Somerset Wildlife Trust

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Wildlife to see in August

Trust volunteer Chris Chappell takes a look at what to see and do in August.

Enjoy a guided walk with the experts this month

The breeding season for most birds and animals is all but over, and it is generally a quieter time in the countryside.  However this is an ideal time to take advantage of the various events and walks hosted by the Trust.  The walks are led by experts in their various fields, and are an ideal opportunity to improve your knowledge under the guidance of an experienced volunteer.  There are nine Trust events to choose from in August, with subjects from bats to glow worms, or a general introduction to a reserve such as Langford Heathfield Nature Reserve by the Trust reserve officer.  These guided trips are always fascinating and informative, and it is always good to meet like-minded people whose aim is to protect and enjoy wildlife.  Those leading the events are enthusiastic volunteers, giving up their time for the cause.  Many trips are free, or at a nominal charge, but contributions are always helpful. 

Visit the events page for walks, talks and family activities this month.

Birds begin to flock on the Levels

Flocks of young starlings are already gathering in the fields and  on the levels, they are noticeably different from the adult birds having plain brown plumage and black bills. Groups of goldfinches can be seen feeding on the thistle heads.  Juvenile buzzards are on the move, their plaintive cry is often heard hidden in the foliage of a large tree, waiting to be brought food by the adults, as they are yet to master the skills required to catch their own.  The swifts are now on their way back to Africa, and swallows are starting to line up on the telephone wires, their summer is nearly over and they too will soon be heading south. 

Visit Catcott Nature Reserve

Whilst Catcott Reserve is mainly known for wintering ducks and waders, it is however, a very special place to visit in the summer.  It has a very different character now, the reeds and grasses are tall, and the open water has disappeared.  Hobbies may be seen swooping high over the trees at the back of the reserve.  Herons stalk the rhynes for frogs and fish. Roe deer feed at a distance, always on the alert. Buzzards circle overhead, searching for carrion or an unwary rabbit. Marsh harriers hunt over the reeds, always magnificent, both male and female have striking plumage.  Taking the track around the reserve on a sunny day you will find hordes of butterflies, feeding on the brambles and numerous wild flowers bordering the drove.  You may expect to see most of the common species of butterfly; red admiral, peacock, meadow brown, ringlet, small and large white, comma, speckled wood and more.  In addition there are great numbers of dragonflies, the small common darter, and larger migrant and common hawkers.  And the very pretty common blue damselflies abound on every thicket.  To the southeast of the main site there is large patch of bog myrtle, wonderfully aromatic on a warm day, mixed with a variety of  flowering plants. Find out more more about Catcott Nature Reserve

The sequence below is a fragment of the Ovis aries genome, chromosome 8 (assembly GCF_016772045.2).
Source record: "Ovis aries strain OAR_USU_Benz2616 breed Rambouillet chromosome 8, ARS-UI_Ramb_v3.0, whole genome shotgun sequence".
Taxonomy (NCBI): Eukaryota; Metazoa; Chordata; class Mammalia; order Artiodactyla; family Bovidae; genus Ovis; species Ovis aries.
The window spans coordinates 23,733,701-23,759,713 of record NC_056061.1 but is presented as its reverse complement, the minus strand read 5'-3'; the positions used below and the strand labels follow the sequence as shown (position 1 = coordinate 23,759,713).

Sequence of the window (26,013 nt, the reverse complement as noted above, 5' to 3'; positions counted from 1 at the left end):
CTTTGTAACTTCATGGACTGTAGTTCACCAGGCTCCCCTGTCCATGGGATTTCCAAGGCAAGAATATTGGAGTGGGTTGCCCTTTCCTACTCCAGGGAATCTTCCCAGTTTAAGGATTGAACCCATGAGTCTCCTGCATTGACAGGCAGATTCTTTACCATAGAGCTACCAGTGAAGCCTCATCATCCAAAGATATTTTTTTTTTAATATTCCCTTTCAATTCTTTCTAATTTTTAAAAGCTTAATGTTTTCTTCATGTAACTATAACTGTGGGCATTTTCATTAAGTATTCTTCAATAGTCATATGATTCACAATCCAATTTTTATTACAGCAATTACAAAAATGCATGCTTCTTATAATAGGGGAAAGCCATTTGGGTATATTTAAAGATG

Catcott is the site of The Great Fen Restoration project, whereby 30 acres of peat workings are being transformed into reed beds and lagoons, thus considerably extending the exciting wildlife habitat. There is an open day to hear more about this project on Sat, Sep 9. Read about the project and see event detail.

South Cadbury Castle

South Cadbury Castle is a hill fort near Sparkford in South Somerset. Dating from Neolithic times (3000BC), with occupation in the Bronze Age and the Iron Age, followed by the Romans, and unusually the fort continued to be occupied well after the Roman withdrawal. It occupies a unique site with stunning views over the Somerset and Dorset countryside. There is a car park at the bottom of the steep track leading up to the fortified ring on top, and it makes a good afternoon's walk, climbing the hill, and walking around the rim of the fort.  Whilst admiring the countryside, you will hear the call of green woodpeckers echoing through the valleys below.  Ravens and buzzards patrol the skies above, while linnets sing in the hillside scrub.  Above all it provides an opportunity to enjoy the beauty of the countryside that we treasure.


Photos by Chris Chappell 


Colourful peacock butterflies may be seen along the tracks at Catcott on a sunny day


Herons stalk the rhynes for frogs and fish


 Greater Willow Herb


There are stunning views from Cadbury Castle